Gain in flux and flexibility with Xenocs beam delivery system and motorized variable aperture scatterless collimation

November 25, 2013

Prof. Cristiano Luis Pinto de Oliveira
Complex Fluids Group, Sao Paulo University, Brazil

The Complex Fluid Group of the Physics Institute at the University of Sao Paulo in Brazil upgraded its SAXS equipment in December 2012 with a Genix 3D Cu Ultra Low Divergence system coupled with a collimator with two motorized variable aperture scatterless slits.

The system was formally equipped with a standard sealed tube with Cross Goebel mirrors and a three pinhole collimation set-up. After eleven months of uninterrupted use, Professor Cristiano Luis Pinto de Oliveira is very enthusiastic about the upgrade:

“Our upgraded SAXS system is providing very good data. We have recently published an article on the study of lipid membranes (Langmuir 2013, 29, 13717-13722) and submitted a few others on the study of various types of systems, with the data that we collected on it. The gain in flux with the Genix is impressive! We achieved a factor 40 approximately in flux gain on sample when compared to the previous state, which is a remarkable improvement. This brings new perspectives for new types of measurements.

Besides the high flux and stability, the feature that I like the most is the flexibility that the adjustable scatterless slits provide. In other equipments with standard pinholes, in order to change the experiment set-up it is generally also necessary to change the pinholes, which might be very tedious mainly because a full alignment is necessary and also because it demands a considerable amount of time.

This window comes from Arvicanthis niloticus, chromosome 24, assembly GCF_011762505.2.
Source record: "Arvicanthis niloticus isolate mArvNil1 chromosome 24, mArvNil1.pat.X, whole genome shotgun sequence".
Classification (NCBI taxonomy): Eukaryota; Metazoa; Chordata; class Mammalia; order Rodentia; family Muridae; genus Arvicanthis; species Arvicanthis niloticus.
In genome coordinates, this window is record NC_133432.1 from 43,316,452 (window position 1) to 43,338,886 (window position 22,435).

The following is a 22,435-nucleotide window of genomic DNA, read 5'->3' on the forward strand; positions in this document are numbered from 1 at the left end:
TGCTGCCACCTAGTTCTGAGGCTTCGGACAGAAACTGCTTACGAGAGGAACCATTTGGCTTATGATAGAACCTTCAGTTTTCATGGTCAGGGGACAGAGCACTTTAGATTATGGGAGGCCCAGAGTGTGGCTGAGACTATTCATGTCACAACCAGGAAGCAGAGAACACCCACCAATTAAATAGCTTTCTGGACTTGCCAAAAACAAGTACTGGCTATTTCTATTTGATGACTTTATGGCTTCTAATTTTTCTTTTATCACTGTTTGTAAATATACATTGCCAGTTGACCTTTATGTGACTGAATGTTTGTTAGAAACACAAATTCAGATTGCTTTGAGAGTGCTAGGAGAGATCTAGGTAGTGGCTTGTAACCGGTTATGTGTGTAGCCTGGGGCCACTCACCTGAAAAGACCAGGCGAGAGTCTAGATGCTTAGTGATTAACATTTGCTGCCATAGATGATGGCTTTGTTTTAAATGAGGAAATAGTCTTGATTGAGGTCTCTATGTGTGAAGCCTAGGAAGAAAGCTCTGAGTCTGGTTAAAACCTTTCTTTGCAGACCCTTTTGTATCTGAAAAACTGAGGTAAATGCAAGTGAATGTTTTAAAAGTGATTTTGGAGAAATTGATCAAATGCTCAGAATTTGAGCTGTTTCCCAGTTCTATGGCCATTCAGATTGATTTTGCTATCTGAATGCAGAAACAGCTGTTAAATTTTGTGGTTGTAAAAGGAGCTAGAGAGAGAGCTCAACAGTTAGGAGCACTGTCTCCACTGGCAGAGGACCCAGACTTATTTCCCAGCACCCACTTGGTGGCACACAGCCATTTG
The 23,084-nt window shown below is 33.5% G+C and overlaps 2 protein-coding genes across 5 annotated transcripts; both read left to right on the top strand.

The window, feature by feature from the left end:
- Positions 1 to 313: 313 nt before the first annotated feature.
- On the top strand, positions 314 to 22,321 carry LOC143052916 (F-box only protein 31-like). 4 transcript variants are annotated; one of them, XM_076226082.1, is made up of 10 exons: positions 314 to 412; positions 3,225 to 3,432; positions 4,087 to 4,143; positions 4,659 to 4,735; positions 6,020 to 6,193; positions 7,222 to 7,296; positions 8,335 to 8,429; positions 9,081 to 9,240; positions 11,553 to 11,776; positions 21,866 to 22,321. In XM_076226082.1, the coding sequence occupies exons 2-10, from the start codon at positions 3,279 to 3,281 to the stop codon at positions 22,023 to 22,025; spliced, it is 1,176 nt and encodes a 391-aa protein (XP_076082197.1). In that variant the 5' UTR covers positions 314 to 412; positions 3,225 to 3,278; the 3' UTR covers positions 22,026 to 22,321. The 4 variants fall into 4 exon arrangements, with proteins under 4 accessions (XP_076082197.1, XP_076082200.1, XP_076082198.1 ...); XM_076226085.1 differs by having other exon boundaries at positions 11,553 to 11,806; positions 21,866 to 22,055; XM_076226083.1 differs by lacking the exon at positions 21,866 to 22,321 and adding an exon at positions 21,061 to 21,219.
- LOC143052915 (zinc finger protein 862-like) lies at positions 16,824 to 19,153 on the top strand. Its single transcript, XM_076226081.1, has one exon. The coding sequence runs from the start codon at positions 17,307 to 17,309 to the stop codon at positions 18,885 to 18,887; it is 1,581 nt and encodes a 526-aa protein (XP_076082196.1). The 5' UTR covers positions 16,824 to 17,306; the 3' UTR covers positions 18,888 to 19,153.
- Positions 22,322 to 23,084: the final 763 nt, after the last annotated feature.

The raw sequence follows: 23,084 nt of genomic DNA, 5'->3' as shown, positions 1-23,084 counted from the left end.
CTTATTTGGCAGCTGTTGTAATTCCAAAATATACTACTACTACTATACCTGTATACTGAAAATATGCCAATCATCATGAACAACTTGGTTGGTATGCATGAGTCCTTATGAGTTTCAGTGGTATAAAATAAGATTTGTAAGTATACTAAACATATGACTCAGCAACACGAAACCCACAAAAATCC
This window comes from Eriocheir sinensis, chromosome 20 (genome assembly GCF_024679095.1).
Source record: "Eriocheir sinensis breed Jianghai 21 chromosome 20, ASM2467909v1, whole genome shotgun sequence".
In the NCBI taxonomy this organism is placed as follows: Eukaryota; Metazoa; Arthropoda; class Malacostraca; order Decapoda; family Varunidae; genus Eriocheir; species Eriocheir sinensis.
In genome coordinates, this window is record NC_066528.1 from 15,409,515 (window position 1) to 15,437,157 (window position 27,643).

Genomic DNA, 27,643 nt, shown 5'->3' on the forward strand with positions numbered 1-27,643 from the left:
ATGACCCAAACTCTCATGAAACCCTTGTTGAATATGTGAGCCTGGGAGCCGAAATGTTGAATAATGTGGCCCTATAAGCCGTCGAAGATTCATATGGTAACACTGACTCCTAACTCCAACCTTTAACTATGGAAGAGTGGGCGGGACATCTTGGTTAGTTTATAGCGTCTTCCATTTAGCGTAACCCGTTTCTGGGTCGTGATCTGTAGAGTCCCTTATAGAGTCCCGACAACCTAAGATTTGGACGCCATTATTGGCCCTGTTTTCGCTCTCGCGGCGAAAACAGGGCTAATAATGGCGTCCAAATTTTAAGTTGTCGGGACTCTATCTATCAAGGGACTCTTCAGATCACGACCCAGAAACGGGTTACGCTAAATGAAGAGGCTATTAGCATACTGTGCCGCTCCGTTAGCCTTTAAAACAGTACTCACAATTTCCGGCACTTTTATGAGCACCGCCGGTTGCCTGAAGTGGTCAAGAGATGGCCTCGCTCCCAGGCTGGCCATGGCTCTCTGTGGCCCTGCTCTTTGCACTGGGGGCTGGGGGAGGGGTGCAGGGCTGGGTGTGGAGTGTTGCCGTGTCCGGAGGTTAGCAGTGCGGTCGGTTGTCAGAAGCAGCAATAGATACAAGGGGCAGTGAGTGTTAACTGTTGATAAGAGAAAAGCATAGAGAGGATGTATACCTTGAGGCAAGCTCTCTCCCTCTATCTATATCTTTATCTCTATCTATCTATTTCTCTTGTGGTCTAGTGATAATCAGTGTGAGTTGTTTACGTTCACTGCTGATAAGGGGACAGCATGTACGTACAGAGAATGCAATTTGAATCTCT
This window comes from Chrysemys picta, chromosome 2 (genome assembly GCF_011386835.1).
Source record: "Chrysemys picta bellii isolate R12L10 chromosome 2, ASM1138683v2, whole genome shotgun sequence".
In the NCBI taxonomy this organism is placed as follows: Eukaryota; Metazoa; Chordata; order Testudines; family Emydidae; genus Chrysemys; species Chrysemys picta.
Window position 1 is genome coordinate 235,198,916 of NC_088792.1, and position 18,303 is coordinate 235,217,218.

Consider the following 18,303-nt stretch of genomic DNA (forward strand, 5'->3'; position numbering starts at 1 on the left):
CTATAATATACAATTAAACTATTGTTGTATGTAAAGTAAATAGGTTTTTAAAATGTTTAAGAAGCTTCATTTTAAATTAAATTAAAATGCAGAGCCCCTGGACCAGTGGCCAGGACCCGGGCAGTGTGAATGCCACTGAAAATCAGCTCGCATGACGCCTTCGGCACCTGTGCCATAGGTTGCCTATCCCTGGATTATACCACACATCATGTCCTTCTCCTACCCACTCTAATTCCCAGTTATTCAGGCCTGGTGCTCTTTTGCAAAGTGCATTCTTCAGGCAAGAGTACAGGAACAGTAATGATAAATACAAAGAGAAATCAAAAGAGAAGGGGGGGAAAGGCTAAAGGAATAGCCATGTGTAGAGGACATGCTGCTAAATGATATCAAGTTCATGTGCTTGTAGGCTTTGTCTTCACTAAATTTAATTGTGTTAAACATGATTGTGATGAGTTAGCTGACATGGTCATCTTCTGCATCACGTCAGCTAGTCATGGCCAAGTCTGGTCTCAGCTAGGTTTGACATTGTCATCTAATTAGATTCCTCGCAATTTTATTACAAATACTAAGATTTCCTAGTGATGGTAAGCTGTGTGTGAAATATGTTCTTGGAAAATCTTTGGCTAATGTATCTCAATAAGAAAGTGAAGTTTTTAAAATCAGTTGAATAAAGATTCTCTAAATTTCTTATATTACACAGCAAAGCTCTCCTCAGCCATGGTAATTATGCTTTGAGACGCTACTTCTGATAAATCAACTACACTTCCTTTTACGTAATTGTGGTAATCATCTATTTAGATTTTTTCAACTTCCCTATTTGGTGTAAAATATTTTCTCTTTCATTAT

With the Xenocs solution, with a simple command you can change the beam size, keeping the full alignment unchanged. We use this unique feature a lot when dealing with samples in small capillaries in order to prevent scattering from the capillary borders. Also, when working with samples that provide diffraction peaks like multilamellar vesicles for example, by narrowing the slits one can decrease the effect of smearing."

The group also bought a Xeuss equipment fully motorized and equipped with a Pilatus 300K detector (Xeuss C HP300-fm model) which is installed at the Complex Fluid Laboratory of the University.

About the Complex Fluids Group at Sao Paulo University

The Complex Fluids Group studies lyotropic and thermotropic liquid crystals, lipids, proteins, surfactants, polymers and soft matter in general,using different experimental techniques: linear and non-linear optics, x-ray scattering and diffraction, static and dynamic light scattering, differential scanning calorimetry,isothermal titration calorimetry, photo-thermal spectroscopy, viscosimetry, etc. The group also develops theoretical tools for analysis and modeling of scattering data.

For more information please go to the Complex Fluids Group – GFCx’s website.
Contact : Professor Cristiano Luis Pinto de Oliveira []

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